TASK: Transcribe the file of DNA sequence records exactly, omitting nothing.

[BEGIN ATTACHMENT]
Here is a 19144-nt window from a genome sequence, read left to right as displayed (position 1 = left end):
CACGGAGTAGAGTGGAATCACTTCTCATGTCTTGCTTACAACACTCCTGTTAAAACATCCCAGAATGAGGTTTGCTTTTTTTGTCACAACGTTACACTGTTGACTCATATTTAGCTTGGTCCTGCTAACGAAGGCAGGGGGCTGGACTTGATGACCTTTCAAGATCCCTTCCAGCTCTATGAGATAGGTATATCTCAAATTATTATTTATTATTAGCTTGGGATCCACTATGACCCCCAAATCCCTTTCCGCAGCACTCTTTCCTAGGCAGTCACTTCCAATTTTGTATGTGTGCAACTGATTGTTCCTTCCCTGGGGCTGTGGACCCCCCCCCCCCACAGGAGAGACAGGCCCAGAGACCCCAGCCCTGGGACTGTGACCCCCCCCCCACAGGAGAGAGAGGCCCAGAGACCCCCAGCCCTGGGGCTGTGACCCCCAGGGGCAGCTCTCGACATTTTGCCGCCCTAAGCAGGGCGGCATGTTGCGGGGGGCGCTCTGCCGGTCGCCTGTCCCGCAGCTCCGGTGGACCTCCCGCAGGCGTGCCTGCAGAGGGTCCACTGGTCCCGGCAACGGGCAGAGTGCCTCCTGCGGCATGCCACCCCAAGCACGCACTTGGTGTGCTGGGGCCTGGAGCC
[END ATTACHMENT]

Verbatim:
Here is a 19144-nt window from a genome sequence, read left to right as displayed (position 1 = left end):
CACGGAGTAGAGTGGAATCACTTCTCATGTCTTGCTTACAACACTCCTGTTAAAACATCCCAGAATGAGGTTTGCTTTTTTTGTCACAACGTTACACTGTTGACTCATATTTAGCTTGGTCCTGCTAACGAAGGCAGGGGGCTGGACTTGATGACCTTTCAAGATCCCTTCCAGCTCTATGAGATAGGTATATCTCAAATTATTATTTATTATTAGCTTGGGATCCACTATGACCCCCAAATCCCTTTCCGCAGCACTCTTTCCTAGGCAGTCACTTCCAATTTTGTATGTGTGCAACTGATTGTTCCTTCCCTGGGGCTGTGGACCCCCCCCCCCCACAGGAGAGACAGGCCCAGAGACCCCAGCCCTGGGACTGTGACCCCCCCCCCACAGGAGAGAGAGGCCCAGAGACCCCCAGCCCTGGGGCTGTGACCCCCAGGGGCAGCTCTCGACATTTTGCCGCCCTAAGCAGGGCGGCATGTTGCGGGGGGCGCTCTGCCGGTCGCCTGTCCCGCAGCTCCGGTGGACCTCCCGCAGGCGTGCCTGCAGAGGGTCCACTGGTCCCGGCAACGGGCAGAGTGCCTCCTGCGGCATGCCACCCCAAGCACGCACTTGGTGTGCTGGGGCCTGGAGCC